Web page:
California voters passed a law two years ago that allows terminally ill people to take lethal drugs to end their lives, but controversy is growing over a newer rule that effectively bans that option in the state's eight veterans' homes.
Proponents of medical aid-in-dying and residents of the Veterans Home of California-Yountville -- the largest in the nation -- are protesting a regulation passed last year by the California Department of Veterans Affairs, or CalVet, that requires that anyone living in the facilities must be discharged if they intend to use the law.
That's a position shared by most -- but not all -- states where aid-in-dying is allowed. As more U.S. jurisdictions consider whether to legalize the practice, the status of terminally ill veterans living in state-run homes will loom large.
"It would be a terrible hardship, because I have no place to go," said Bob Sloan, 73, who suffers from congestive heart failure and other serious cardiac problems. He said he intends to seek medical aid-in-dying if doctors certify he has six months or less to live.
"I'm not going to be a vegetable," said Sloan, a Vietnam War-era veteran who moved into the Yountville center five years ago. "I'm not going to end up living in so much pain it's unbearable."
A CalVet official said the agency adopted the rule to avoid violating a federal statute that prohibits using U.S. government resources for physician-assisted death. Otherwise, the agency would jeopardize nearly $68 million in federal funds that helps run the facilities, said June Iljana, CalVet's deputy secretary of communications.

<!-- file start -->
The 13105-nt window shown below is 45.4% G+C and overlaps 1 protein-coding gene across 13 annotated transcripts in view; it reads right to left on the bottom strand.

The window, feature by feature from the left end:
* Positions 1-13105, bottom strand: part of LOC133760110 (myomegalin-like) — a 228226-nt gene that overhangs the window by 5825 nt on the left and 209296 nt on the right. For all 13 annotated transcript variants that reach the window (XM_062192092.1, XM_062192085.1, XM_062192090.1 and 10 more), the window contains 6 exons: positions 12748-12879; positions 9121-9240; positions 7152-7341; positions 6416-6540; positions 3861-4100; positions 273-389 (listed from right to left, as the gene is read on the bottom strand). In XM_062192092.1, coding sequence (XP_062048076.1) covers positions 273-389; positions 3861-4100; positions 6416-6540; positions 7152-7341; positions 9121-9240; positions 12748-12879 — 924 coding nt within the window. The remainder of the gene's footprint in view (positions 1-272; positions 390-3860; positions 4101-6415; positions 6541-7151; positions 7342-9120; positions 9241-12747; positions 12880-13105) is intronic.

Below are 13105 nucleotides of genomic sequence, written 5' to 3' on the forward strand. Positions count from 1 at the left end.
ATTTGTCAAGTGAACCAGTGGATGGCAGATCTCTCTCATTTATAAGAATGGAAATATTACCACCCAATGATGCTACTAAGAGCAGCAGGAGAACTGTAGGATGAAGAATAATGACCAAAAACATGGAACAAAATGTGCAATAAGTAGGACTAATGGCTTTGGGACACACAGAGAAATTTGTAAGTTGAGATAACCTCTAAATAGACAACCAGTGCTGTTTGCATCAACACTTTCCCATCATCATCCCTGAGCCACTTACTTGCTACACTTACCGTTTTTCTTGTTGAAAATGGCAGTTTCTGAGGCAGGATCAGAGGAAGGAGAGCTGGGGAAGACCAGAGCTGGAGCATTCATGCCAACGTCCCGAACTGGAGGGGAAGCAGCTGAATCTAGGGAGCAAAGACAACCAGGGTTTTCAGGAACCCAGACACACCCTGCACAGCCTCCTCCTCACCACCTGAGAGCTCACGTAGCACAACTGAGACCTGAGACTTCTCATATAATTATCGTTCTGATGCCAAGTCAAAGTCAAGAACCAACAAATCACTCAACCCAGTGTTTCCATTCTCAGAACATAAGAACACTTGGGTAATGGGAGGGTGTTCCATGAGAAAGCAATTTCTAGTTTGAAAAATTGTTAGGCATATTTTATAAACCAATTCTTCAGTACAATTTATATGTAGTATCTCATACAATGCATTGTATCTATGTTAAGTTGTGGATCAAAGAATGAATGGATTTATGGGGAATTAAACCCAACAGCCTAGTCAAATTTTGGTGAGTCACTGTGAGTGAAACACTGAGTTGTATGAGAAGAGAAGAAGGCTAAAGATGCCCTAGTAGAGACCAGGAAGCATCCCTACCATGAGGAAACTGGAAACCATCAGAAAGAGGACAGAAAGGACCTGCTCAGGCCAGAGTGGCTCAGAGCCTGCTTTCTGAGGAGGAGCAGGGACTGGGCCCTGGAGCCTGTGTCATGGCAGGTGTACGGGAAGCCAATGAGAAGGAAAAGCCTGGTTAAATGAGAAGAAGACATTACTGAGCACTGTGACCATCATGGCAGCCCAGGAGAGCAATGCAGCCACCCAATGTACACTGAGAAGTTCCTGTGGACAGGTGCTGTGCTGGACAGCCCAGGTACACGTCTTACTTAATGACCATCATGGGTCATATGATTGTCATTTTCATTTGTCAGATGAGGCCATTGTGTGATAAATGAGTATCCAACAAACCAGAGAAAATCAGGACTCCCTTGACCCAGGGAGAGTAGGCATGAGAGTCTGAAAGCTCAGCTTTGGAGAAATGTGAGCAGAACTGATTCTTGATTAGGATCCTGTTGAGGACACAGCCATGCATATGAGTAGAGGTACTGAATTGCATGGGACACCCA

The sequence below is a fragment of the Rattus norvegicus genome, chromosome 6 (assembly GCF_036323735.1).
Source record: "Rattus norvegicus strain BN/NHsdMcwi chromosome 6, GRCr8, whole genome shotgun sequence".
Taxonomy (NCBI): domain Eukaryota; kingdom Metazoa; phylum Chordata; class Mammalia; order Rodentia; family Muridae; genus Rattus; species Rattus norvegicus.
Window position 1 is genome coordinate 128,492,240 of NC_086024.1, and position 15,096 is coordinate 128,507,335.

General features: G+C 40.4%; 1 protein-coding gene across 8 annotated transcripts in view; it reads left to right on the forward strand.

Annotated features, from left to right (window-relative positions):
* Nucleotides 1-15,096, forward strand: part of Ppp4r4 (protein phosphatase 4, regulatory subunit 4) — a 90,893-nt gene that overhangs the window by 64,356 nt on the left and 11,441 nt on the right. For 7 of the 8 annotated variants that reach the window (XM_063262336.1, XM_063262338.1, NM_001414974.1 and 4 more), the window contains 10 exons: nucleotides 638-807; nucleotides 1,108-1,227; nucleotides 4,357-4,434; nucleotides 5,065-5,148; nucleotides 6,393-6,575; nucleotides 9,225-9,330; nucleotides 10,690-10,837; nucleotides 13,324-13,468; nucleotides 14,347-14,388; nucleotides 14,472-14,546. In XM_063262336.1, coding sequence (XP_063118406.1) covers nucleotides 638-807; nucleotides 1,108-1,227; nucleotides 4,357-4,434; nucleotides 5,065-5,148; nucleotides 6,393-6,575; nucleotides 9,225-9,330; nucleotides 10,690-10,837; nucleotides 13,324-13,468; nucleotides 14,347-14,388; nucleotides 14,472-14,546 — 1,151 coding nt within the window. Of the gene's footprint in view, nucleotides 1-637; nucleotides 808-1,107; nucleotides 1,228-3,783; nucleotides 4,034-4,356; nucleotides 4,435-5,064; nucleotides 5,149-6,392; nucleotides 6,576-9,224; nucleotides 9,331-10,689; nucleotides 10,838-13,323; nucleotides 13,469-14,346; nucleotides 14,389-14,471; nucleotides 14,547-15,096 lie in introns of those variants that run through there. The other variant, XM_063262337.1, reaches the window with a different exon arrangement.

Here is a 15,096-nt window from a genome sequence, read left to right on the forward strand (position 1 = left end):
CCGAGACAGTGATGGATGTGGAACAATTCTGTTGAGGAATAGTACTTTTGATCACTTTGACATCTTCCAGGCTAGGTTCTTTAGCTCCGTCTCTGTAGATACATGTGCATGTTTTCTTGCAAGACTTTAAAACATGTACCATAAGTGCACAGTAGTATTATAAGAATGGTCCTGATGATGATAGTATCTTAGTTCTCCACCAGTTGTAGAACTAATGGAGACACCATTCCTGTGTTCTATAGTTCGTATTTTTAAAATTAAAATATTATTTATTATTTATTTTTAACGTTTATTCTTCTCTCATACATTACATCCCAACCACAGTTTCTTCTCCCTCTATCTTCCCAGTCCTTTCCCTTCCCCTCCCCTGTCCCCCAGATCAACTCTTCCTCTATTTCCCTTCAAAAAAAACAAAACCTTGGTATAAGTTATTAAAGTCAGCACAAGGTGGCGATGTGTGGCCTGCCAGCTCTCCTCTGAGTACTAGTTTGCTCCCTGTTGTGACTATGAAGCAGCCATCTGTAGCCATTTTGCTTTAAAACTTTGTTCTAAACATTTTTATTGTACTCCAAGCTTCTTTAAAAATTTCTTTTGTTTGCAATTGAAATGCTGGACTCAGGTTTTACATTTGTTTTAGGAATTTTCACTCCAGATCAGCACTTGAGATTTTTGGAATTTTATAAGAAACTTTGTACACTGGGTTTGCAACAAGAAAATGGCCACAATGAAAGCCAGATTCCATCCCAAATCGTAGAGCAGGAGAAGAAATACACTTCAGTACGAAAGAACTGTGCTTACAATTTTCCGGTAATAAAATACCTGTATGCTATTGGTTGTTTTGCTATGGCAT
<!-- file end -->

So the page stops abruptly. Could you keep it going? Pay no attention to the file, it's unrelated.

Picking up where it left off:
California is not alone. Three other states where aid-in-dying is legal -- Oregon, Colorado and Vermont -- all prohibit use of lethal medications in state-run veterans' homes.
In Montana, where aid-in-dying is allowed under a state Supreme Court ruling, officials didn't respond to multiple requests about whether veterans would be able to use the law in the residences. However, Dr. Eric Kress, a Missoula physician who prescribes the lethal medication, says he has transferred patients to hospice, to relatives' homes, even to extended-stay hotels to avoid conflict.
In Washington, D.C., where an aid-in-dying law took effect last summer, the Armed Forces Retirement Home won't assist patients in any way. Those who wish to use the law would be referred to an ethics committee for individual consideration, spokesman Christopher Kelly said in an email.
Only Washington state has a policy that allows veterans to remain in government-run residences if they intend to ingest lethal medications.. At least one veteran has died in a state-run home using that law, said Heidi Audette, a spokeswoman for the state's Department of Veterans Affairs.